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Thursday, June 20, 2024

PERSPECTIVE: Successful Critical Infrastructure Risk Management Isn’t About Compliance, It’s About Culture

By studying human factors, organizations can gain deeper insight into the health of their current safety culture to identify gaps that compliance audits and regulatory guidance may overlook.

With many of the country’s most essential services handled by private entities in coordination with federal and local agencies, critical infrastructure leaders understand the importance of their operations to the lives and livelihoods of Americans. They’re certainly no strangers to managing risk, and they’ve become familiar with the task of keeping up with changing regulations.

However, just keeping up with regulations isn’t always enough. Pursuing certifications and ensuring compliance can help operators set a solid foundation for a safe environment – but that’s all these guidelines can ever do. Why? Because each operation is unique, as are the threats to its essential functions. At the end of the day, complying with guidance generally means only that a facility has achieved the minimum acceptable standards for hazard and risk mitigation in their industry.

Of course, some enterprises go above and beyond compliance, proactively outlining policies that exceed the bounds of current regulatory guidance. Still, those companies may have more to do. At the end of the day, safety is not about your guidelines or rulebooks. All of that is meaningless without workers and leaders who take workplace safety seriously. For this reason, safety and security efforts within critical operations cannot start and end with regulations. It must become a central driver of each business’ operations, decisions, and company culture.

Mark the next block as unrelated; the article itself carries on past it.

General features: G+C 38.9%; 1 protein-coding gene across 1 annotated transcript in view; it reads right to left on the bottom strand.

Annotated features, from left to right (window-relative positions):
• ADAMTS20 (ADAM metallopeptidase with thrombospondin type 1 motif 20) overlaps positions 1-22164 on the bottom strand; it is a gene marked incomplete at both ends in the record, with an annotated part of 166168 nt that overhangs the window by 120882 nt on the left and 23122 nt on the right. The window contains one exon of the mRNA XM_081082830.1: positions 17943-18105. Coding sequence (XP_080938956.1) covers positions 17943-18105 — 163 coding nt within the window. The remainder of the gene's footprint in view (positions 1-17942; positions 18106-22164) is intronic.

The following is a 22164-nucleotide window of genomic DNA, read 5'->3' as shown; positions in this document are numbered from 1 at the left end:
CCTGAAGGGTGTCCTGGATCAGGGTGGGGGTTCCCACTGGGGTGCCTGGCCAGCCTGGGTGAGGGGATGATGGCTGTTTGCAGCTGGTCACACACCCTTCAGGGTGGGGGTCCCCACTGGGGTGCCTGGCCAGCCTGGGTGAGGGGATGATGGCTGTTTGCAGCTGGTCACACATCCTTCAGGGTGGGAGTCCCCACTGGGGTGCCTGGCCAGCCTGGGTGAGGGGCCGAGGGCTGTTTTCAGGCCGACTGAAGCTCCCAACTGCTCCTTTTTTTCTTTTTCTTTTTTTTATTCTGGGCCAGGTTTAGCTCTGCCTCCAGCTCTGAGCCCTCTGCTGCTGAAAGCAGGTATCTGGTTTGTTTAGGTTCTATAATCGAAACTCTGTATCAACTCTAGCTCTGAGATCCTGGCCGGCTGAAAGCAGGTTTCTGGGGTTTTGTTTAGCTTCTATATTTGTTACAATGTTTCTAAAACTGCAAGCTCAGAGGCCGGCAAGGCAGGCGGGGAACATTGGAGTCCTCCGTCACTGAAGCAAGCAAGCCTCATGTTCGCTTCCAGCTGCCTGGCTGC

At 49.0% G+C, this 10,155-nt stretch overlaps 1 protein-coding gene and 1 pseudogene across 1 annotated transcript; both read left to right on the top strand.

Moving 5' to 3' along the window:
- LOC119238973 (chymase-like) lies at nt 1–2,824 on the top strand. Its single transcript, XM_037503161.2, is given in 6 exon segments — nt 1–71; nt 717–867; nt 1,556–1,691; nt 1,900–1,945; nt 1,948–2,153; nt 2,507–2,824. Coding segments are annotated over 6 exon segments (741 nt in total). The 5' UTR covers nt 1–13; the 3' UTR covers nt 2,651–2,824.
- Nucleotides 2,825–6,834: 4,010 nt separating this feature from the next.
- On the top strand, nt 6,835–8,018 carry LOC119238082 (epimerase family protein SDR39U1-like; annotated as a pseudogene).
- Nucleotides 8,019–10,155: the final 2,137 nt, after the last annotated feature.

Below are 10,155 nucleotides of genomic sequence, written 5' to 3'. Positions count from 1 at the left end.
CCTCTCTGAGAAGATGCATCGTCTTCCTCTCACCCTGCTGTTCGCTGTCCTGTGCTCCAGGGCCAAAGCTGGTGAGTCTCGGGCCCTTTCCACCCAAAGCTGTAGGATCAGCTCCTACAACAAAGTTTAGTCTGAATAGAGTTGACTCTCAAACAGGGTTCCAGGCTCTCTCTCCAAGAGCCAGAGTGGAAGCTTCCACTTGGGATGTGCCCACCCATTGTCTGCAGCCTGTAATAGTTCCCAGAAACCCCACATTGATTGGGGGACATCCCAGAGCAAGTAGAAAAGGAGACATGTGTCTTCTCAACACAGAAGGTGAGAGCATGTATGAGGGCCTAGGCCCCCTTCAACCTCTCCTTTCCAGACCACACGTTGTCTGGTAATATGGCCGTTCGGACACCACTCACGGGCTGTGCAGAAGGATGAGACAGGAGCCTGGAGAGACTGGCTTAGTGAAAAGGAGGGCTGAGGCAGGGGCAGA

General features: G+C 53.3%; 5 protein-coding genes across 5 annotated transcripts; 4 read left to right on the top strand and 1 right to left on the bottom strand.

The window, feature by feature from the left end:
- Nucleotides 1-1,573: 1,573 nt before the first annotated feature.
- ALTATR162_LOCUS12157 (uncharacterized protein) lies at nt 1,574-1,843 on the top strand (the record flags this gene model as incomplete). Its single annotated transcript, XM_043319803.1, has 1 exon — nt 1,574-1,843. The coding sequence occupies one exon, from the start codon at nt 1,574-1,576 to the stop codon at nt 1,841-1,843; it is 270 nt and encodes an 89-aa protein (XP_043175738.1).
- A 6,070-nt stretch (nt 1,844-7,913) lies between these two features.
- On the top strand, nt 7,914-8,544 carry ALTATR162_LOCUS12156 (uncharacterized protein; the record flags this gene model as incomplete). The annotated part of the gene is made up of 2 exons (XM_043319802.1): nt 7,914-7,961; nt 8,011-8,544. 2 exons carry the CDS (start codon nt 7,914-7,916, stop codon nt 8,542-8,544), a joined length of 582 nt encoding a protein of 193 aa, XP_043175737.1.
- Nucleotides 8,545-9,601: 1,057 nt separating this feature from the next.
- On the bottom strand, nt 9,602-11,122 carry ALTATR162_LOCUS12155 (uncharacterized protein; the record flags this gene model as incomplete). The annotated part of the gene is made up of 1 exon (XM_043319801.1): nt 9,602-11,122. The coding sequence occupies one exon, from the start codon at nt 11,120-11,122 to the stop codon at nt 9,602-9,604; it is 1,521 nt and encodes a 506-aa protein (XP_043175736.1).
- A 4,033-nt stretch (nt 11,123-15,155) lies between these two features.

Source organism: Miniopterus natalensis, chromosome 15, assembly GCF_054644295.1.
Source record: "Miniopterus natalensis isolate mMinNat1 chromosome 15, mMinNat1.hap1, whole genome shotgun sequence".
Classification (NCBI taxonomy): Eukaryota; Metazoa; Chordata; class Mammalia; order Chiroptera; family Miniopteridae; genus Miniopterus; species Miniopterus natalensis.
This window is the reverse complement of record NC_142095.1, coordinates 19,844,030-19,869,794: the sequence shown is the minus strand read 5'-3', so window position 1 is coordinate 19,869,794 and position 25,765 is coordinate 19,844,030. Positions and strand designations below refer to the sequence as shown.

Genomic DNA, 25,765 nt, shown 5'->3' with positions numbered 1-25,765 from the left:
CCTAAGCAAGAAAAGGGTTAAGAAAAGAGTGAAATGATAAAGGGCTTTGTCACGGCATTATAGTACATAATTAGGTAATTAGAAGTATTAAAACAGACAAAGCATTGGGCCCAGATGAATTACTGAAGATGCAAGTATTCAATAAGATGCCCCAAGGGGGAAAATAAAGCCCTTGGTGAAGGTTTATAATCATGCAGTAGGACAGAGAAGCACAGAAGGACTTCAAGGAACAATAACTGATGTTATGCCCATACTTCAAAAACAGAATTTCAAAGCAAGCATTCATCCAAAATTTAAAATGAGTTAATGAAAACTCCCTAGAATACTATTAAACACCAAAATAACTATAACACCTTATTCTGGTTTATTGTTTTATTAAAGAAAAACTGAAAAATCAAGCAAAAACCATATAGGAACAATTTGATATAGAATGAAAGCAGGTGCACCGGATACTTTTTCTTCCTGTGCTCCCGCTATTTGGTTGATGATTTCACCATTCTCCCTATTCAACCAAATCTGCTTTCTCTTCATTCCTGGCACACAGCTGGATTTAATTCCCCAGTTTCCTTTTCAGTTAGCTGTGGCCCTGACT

Building from the Baseline

Cultivating a culture that prioritizes safety across the organization can help industrial firms reduce risk, maximize uptime, and minimize the impacts of a potential incident. As we saw in the recent train derailment in East Palestine, Ohio, and subsequent probe into the event, something as small as wayside defect detector settings can lead to significant consequences for the wider community.

While the probe is ongoing and the causes of the event remain uncertain, the widespread impact of this event illustrates how seemingly inconsequential decisions can lead to significant hazards – and the importance of developing a culture that understands and prioritizes safe procedures at every step.

This means doing more than sharing regulatory guidance or hanging posters in break rooms. Risk management teams should raise the visibility of the potential hazards throughout the organization, starting at the cultural level, and encourage a focus on safety that underlies any and all decisions. To begin fostering (or strengthen) a safety-centered culture, risk management teams can:

  1. Conduct self-audits. The first step for operators looking to strengthen their cultural commitment to safety is to conduct a self-audit with an eye toward the human factor. It should seek to identify not only operational and process-related factors that contributed to these events, but also those related to organizational culture and attitudes as well. Auditors should review historical data related to previous near-misses, chronic issues, and accidents as well as conduct interviews with or surveys of employees at all levels. This can help provide a comprehensive view of how high-level decisions, company policies, and communications related to job safety are interpreted by staff to highlight areas of opportunity for improvement.
  2. Tailor procedures. Armed with the knowledge from the self-audit, risk management teams can now get a better understanding of their current policies. The team should examine existing safeguards and polices critically, considering whether these policies adequately address risks and safety concerns identified in the audit. This assessment should apply to both internally developed guidelines and those adopted as part of compliance practices, with the understanding that even those outlined in regulatory guidance may need to be updated to accommodate the realities of the enterprise.